Third time’s the charm for Jarran Reed? Yes, indeed. Yes, indeed.
You can book it and take it to Vegas. Reed is coming off his first full season of starting every game that he’s played in for the Seahawks and he finished the season with 45 tackles, 1.5 sacks, and one forced fumble. Almost Identical to his rookie season statistics, with the exception of 11 fewer tackles and nine fewer starts. Reed is a stout 2i: two-gapper defensive tackle who clogs up space and does it well.
Reed hardly ever gets moved from his gap responsibility, which was a key reason he was drafted with the 49th pick of the 2016 NFL Draft. He has extremely long arms that helps him create separation for a bigger lineman, which also happens to be rare. Typically bigger bodies have shorter and compact arms. One of the main reasons why defensive lineman are usually the strongest on the team. Reed on the other hand uses his length to his advantage in pivotal match ups very often. His breakdown above has almost 11 plays of him doing so.
In 2017, Reed didn’t have a lot of pressure on him to perform constantly with last years acquisition of Sheldon Richardson, who now plays for the Minnesota Vikings. With Richardson no longer in the mix in Seattle, most if not all offensive line coaches will draw up multiple combo blocking schemes to double team Reed, in hopes of taking him out of the A gap to free up running lanes completely.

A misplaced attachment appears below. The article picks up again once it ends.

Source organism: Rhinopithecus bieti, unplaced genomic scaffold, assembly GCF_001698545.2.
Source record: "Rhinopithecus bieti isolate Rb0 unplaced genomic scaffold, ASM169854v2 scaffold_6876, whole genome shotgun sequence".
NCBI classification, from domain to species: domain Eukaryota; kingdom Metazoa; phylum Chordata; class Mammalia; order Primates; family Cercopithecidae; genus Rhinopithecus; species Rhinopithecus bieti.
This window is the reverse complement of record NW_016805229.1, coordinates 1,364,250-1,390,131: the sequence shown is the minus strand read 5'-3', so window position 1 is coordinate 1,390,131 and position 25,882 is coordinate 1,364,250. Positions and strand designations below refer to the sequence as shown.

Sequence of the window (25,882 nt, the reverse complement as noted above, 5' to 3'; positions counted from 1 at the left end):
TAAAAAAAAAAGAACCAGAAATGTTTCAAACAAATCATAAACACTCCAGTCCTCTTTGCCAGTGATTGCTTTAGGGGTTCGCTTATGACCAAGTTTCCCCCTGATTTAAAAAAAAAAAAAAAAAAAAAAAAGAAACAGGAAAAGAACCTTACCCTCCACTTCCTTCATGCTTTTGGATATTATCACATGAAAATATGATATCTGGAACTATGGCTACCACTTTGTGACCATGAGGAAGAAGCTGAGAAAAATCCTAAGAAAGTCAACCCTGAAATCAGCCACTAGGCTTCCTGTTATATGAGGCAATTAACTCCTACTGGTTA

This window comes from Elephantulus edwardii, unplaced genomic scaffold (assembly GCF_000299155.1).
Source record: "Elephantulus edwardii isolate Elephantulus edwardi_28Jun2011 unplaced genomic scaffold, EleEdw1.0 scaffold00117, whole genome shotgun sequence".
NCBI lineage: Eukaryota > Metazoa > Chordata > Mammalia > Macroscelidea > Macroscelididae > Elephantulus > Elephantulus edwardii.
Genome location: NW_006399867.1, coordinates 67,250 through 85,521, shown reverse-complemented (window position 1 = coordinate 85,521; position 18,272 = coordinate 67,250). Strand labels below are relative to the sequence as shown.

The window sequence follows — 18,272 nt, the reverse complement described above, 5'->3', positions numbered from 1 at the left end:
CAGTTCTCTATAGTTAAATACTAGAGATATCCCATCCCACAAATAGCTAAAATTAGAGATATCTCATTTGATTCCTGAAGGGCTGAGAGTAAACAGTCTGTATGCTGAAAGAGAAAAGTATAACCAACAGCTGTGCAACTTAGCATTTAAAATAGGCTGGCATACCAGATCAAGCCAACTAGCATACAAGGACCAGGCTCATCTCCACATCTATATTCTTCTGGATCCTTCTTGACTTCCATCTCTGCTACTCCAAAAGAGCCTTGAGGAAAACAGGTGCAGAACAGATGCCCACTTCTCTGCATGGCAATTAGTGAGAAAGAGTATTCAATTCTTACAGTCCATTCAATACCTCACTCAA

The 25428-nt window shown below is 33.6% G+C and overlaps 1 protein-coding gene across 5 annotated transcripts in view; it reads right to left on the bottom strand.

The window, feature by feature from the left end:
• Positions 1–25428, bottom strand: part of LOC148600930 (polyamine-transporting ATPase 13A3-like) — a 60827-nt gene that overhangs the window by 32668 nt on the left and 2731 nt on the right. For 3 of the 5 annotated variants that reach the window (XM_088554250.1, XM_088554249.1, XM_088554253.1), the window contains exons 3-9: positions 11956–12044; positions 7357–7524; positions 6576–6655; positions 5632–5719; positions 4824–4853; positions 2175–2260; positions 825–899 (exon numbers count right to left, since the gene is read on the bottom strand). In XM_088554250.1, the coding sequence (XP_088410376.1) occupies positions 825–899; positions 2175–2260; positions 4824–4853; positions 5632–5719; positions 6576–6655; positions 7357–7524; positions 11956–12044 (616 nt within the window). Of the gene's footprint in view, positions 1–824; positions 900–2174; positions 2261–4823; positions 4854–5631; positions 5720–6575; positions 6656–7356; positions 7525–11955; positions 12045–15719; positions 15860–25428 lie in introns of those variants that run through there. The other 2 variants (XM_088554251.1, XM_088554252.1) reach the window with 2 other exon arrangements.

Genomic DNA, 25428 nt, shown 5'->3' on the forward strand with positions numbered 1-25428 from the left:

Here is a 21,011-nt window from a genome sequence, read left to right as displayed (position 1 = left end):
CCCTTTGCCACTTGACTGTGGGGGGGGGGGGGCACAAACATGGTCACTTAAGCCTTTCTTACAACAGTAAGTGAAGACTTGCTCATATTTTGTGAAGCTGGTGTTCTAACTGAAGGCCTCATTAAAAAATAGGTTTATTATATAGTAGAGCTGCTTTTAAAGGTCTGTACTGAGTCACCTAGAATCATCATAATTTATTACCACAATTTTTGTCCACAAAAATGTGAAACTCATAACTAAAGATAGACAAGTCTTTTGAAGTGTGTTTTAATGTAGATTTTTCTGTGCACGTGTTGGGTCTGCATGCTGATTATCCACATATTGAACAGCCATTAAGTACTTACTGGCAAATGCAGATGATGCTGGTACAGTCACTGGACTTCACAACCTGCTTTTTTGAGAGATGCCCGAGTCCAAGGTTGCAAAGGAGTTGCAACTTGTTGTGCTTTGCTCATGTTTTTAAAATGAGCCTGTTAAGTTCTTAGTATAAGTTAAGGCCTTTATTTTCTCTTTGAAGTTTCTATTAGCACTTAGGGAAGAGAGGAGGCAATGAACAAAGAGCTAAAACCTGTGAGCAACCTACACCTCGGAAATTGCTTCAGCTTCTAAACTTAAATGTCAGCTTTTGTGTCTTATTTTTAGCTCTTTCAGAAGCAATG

I know the Seahawks didn’t require Reed to be much of a pass rush force, but I’m excited to see how Reed has progressed in that area come preseason Week 1. Although I doubt Reed plays much until Week 3 of the preseason, in hindsight it’s still an area Seahawk hopefuls should keep an eye out on.
With almost every team in the NFC West getting better at the quarterback or wide receiver position, Reed will be asked to improve on his consecutive 1.5 sack seasons. Not to beat a dead horse but just to be blunt on how important it is for Reed to improve his sack total here’s a fun fact:
Dwight Freeney, Michael Bennett, and Sheldon Richardson accounted for 12.5 sacks. That’s a third of the 2017 defensive sacks gone in one offseason. Reed was never really much of a sack artist, even dating back to his days at East Mississippi Community College or at Alabama. Hence why I titled the article third time’s the charm: this is his third most recent team and also his third year in the NFL.
To be fair, it’s not like Reed was ever required to do so either because he’s always had phenomenal players around him. This season I’m not so sure that will be the case. So hopefully this is the year things change.
Overall I love the guy. Love is a strong word, but I do.
Enjoy the breakdown and comment below what you like about Reeds game based on his film breakdown above. Until next time. Peace and light #StayDangerous.